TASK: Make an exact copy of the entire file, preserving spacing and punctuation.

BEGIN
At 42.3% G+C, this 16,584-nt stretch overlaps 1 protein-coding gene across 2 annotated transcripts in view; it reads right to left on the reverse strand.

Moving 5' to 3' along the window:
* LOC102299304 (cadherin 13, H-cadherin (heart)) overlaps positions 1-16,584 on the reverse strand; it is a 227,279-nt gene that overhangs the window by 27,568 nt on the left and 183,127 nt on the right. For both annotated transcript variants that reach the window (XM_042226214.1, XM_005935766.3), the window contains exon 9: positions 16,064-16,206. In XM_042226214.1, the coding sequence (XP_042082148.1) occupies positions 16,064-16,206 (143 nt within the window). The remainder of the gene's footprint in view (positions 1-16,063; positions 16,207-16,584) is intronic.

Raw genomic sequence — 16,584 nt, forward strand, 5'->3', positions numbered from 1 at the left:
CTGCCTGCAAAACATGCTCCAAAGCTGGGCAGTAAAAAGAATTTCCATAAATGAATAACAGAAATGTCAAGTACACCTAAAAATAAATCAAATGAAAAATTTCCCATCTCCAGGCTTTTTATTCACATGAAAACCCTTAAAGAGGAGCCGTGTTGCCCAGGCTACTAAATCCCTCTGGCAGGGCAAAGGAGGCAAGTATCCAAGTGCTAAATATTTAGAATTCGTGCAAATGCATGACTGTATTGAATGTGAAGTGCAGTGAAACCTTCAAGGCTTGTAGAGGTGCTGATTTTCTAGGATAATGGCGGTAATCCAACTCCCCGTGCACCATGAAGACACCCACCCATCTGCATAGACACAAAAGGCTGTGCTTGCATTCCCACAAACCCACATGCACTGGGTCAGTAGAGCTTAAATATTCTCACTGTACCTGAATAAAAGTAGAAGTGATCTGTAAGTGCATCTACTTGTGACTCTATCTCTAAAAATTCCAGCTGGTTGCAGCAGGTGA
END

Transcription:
At 42.3% G+C, this 16,584-nt stretch overlaps 1 protein-coding gene across 2 annotated transcripts in view; it reads right to left on the reverse strand.

Moving 5' to 3' along the window:
* LOC102299304 (cadherin 13, H-cadherin (heart)) overlaps positions 1-16,584 on the reverse strand; it is a 227,279-nt gene that overhangs the window by 27,568 nt on the left and 183,127 nt on the right. For both annotated transcript variants that reach the window (XM_042226214.1, XM_005935766.3), the window contains exon 9: positions 16,064-16,206. In XM_042226214.1, the coding sequence (XP_042082148.1) occupies positions 16,064-16,206 (143 nt within the window). The remainder of the gene's footprint in view (positions 1-16,063; positions 16,207-16,584) is intronic.

Raw genomic sequence — 16,584 nt, forward strand, 5'->3', positions numbered from 1 at the left:
CTGCCTGCAAAACATGCTCCAAAGCTGGGCAGTAAAAAGAATTTCCATAAATGAATAACAGAAATGTCAAGTACACCTAAAAATAAATCAAATGAAAAATTTCCCATCTCCAGGCTTTTTATTCACATGAAAACCCTTAAAGAGGAGCCGTGTTGCCCAGGCTACTAAATCCCTCTGGCAGGGCAAAGGAGGCAAGTATCCAAGTGCTAAATATTTAGAATTCGTGCAAATGCATGACTGTATTGAATGTGAAGTGCAGTGAAACCTTCAAGGCTTGTAGAGGTGCTGATTTTCTAGGATAATGGCGGTAATCCAACTCCCCGTGCACCATGAAGACACCCACCCATCTGCATAGACACAAAAGGCTGTGCTTGCATTCCCACAAACCCACATGCACTGGGTCAGTAGAGCTTAAATATTCTCACTGTACCTGAATAAAAGTAGAAGTGATCTGTAAGTGCATCTACTTGTGACTCTATCTCTAAAAATTCCAGCTGGTTGCAGCAGGTGA